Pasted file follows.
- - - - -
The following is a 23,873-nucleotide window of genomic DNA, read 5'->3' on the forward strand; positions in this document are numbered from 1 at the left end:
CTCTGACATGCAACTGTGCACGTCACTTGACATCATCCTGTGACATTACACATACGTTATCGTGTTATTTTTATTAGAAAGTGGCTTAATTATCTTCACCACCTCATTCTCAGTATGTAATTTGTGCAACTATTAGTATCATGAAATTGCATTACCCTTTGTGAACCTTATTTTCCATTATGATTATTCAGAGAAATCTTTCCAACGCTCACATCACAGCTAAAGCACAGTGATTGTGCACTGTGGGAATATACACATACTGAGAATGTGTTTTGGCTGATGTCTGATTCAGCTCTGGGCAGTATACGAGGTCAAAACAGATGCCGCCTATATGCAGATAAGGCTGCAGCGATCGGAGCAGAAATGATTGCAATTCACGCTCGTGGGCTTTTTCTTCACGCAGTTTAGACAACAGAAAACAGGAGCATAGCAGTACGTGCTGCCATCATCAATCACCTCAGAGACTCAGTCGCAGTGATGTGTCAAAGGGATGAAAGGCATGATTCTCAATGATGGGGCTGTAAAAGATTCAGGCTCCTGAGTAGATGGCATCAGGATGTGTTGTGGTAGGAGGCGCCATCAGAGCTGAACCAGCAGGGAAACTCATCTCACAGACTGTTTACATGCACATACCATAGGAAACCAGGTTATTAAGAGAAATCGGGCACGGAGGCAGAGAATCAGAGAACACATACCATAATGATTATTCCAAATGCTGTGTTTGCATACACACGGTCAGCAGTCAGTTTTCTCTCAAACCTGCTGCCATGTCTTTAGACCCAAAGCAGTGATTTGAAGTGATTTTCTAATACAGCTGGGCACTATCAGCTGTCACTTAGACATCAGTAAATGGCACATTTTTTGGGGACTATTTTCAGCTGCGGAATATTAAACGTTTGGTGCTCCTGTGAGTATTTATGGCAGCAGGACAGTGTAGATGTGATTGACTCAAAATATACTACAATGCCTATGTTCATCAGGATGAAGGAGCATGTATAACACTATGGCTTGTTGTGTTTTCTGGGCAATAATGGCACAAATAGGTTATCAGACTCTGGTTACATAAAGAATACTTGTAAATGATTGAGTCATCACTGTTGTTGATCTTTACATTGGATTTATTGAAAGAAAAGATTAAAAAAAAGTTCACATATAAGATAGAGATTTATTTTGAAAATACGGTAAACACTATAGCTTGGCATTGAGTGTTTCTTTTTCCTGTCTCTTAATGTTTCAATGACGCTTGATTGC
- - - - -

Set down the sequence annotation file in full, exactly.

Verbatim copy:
The following is a 23,873-nucleotide window of genomic DNA, read 5'->3' on the forward strand; positions in this document are numbered from 1 at the left end:
CTCTGACATGCAACTGTGCACGTCACTTGACATCATCCTGTGACATTACACATACGTTATCGTGTTATTTTTATTAGAAAGTGGCTTAATTATCTTCACCACCTCATTCTCAGTATGTAATTTGTGCAACTATTAGTATCATGAAATTGCATTACCCTTTGTGAACCTTATTTTCCATTATGATTATTCAGAGAAATCTTTCCAACGCTCACATCACAGCTAAAGCACAGTGATTGTGCACTGTGGGAATATACACATACTGAGAATGTGTTTTGGCTGATGTCTGATTCAGCTCTGGGCAGTATACGAGGTCAAAACAGATGCCGCCTATATGCAGATAAGGCTGCAGCGATCGGAGCAGAAATGATTGCAATTCACGCTCGTGGGCTTTTTCTTCACGCAGTTTAGACAACAGAAAACAGGAGCATAGCAGTACGTGCTGCCATCATCAATCACCTCAGAGACTCAGTCGCAGTGATGTGTCAAAGGGATGAAAGGCATGATTCTCAATGATGGGGCTGTAAAAGATTCAGGCTCCTGAGTAGATGGCATCAGGATGTGTTGTGGTAGGAGGCGCCATCAGAGCTGAACCAGCAGGGAAACTCATCTCACAGACTGTTTACATGCACATACCATAGGAAACCAGGTTATTAAGAGAAATCGGGCACGGAGGCAGAGAATCAGAGAACACATACCATAATGATTATTCCAAATGCTGTGTTTGCATACACACGGTCAGCAGTCAGTTTTCTCTCAAACCTGCTGCCATGTCTTTAGACCCAAAGCAGTGATTTGAAGTGATTTTCTAATACAGCTGGGCACTATCAGCTGTCACTTAGACATCAGTAAATGGCACATTTTTTGGGGACTATTTTCAGCTGCGGAATATTAAACGTTTGGTGCTCCTGTGAGTATTTATGGCAGCAGGACAGTGTAGATGTGATTGACTCAAAATATACTACAATGCCTATGTTCATCAGGATGAAGGAGCATGTATAACACTATGGCTTGTTGTGTTTTCTGGGCAATAATGGCACAAATAGGTTATCAGACTCTGGTTACATAAAGAATACTTGTAAATGATTGAGTCATCACTGTTGTTGATCTTTACATTGGATTTATTGAAAGAAAAGATTAAAAAAAAGTTCACATATAAGATAGAGATTTATTTTGAAAATACGGTAAACACTATAGCTTGGCATTGAGTGTTTCTTTTTCCTGTCTCTTAATGTTTCAATGACGCTTGATTGC